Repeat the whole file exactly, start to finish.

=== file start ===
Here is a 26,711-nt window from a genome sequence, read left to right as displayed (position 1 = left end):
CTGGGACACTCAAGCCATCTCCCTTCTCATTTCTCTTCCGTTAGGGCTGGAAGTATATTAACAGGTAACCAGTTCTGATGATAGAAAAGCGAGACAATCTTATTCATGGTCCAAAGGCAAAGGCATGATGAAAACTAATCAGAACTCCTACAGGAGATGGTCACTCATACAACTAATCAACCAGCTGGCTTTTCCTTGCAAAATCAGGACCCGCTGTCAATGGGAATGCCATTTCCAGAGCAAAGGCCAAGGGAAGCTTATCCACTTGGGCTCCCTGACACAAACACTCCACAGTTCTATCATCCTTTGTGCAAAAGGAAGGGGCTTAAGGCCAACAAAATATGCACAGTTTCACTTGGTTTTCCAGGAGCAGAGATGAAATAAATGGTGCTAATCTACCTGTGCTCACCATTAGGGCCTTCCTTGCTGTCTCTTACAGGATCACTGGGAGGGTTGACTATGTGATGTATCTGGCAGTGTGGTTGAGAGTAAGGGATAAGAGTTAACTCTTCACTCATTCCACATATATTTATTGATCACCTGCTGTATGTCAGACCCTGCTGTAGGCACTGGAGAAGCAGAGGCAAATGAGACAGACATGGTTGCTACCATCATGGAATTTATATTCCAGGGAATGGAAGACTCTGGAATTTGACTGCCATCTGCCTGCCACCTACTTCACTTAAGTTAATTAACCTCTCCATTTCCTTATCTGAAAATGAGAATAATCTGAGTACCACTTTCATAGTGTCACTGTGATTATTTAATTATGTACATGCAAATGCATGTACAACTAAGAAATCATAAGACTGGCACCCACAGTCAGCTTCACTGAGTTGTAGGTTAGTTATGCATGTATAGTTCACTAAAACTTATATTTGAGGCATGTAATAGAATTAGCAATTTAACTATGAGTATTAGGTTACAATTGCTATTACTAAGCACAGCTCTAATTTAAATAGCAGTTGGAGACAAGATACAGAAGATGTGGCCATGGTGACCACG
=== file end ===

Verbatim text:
Here is a 26,711-nt window from a genome sequence, read left to right as displayed (position 1 = left end):
CTGGGACACTCAAGCCATCTCCCTTCTCATTTCTCTTCCGTTAGGGCTGGAAGTATATTAACAGGTAACCAGTTCTGATGATAGAAAAGCGAGACAATCTTATTCATGGTCCAAAGGCAAAGGCATGATGAAAACTAATCAGAACTCCTACAGGAGATGGTCACTCATACAACTAATCAACCAGCTGGCTTTTCCTTGCAAAATCAGGACCCGCTGTCAATGGGAATGCCATTTCCAGAGCAAAGGCCAAGGGAAGCTTATCCACTTGGGCTCCCTGACACAAACACTCCACAGTTCTATCATCCTTTGTGCAAAAGGAAGGGGCTTAAGGCCAACAAAATATGCACAGTTTCACTTGGTTTTCCAGGAGCAGAGATGAAATAAATGGTGCTAATCTACCTGTGCTCACCATTAGGGCCTTCCTTGCTGTCTCTTACAGGATCACTGGGAGGGTTGACTATGTGATGTATCTGGCAGTGTGGTTGAGAGTAAGGGATAAGAGTTAACTCTTCACTCATTCCACATATATTTATTGATCACCTGCTGTATGTCAGACCCTGCTGTAGGCACTGGAGAAGCAGAGGCAAATGAGACAGACATGGTTGCTACCATCATGGAATTTATATTCCAGGGAATGGAAGACTCTGGAATTTGACTGCCATCTGCCTGCCACCTACTTCACTTAAGTTAATTAACCTCTCCATTTCCTTATCTGAAAATGAGAATAATCTGAGTACCACTTTCATAGTGTCACTGTGATTATTTAATTATGTACATGCAAATGCATGTACAACTAAGAAATCATAAGACTGGCACCCACAGTCAGCTTCACTGAGTTGTAGGTTAGTTATGCATGTATAGTTCACTAAAACTTATATTTGAGGCATGTAATAGAATTAGCAATTTAACTATGAGTATTAGGTTACAATTGCTATTACTAAGCACAGCTCTAATTTAAATAGCAGTTGGAGACAAGATACAGAAGATGTGGCCATGGTGACCACG